If Santa’s reputation can be trusted, I’m getting coal this Christmas. It’s as it should be. This year my prayer life has limped along, and my selfishness has run rampant. I justify my actions and make excuses for my behavior, but I suspect old Claus is looking at me, rolling his eyes, saying, “Don’t even think about it.” Truthfully Santa’s economy make sense to me. I’ve earned my shame.

Rescue is a long, tedious, hard business.

This is why the season of Advent seems so foreign to me if not downright impossible. I’ve done very little to foster hope, peace, joy, or love. So when they’re offered to me, I end up looking around, pointing to my chest, like, “For me? Is this some kind of joke?”

No joke. Thankfully hope, peace, joy, and love have nothing do with my efforts. They actually start and end with the Rescuer. But I have called out to Him personally; He is mine and I am His, and so He promises that Advent is indeed for me.

This Good News should mean I’m “joyful and triumphant” all year, right? Turns out, rescue is a long, tedious, hard business. I should know. I’m in the middle of it—trudging through the desert, in the belly of a whale, blinding scales on my eyes. But at the same time—and this is what I hold on to—rescue is loaded with hope, because where there’s a rescue, there’s my Savior. Emmanuel; God with us; God with me.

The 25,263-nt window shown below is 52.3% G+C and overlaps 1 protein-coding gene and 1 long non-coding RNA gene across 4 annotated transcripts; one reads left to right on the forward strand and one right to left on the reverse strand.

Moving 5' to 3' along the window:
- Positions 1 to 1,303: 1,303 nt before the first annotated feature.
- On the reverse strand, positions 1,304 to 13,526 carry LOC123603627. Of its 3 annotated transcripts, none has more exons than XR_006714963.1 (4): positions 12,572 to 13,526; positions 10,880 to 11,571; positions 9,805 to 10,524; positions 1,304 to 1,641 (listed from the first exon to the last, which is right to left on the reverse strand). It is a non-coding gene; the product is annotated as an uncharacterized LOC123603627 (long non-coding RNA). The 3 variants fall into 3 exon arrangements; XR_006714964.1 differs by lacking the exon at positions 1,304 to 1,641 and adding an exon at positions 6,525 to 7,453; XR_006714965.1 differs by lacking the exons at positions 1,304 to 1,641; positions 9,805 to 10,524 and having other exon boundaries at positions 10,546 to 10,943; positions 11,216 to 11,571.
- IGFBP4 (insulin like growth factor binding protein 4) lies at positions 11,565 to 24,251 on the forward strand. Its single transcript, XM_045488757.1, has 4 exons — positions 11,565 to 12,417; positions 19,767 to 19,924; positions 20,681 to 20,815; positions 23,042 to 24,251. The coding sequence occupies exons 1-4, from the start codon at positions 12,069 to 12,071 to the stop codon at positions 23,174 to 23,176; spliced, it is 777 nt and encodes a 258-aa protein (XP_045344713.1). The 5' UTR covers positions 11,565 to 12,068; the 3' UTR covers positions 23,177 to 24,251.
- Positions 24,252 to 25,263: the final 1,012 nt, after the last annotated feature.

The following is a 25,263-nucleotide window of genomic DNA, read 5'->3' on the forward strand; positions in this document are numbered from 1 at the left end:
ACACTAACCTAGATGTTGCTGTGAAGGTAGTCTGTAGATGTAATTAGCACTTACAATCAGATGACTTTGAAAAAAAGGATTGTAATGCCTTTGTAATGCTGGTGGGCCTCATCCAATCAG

In the middle of their rescues, in the middle of their laments, the wayward turn to God. The Israelites did it. Jonah did it. In my own sin, in the din of the world, it’s about all I can do. I can barely tolerate these tricky times, let alone postulate what God is doing in the world. I have no idea what the next move of His church should be. I can barely tell anymore which way is up in today’s social storm. And I can’t even begin to explain why I do what I hate (again). But I turn back to my Savior who’s with me. Feebly, maybe. Confidently, sometimes. Humbly, definitely.

Because of Him, it’s Advent season, even for me. Hope, peace, joy, and love light my dark, scary, strange world. And the weary soul rejoices.

Written by an anonymous member of Pulpit Rock

 

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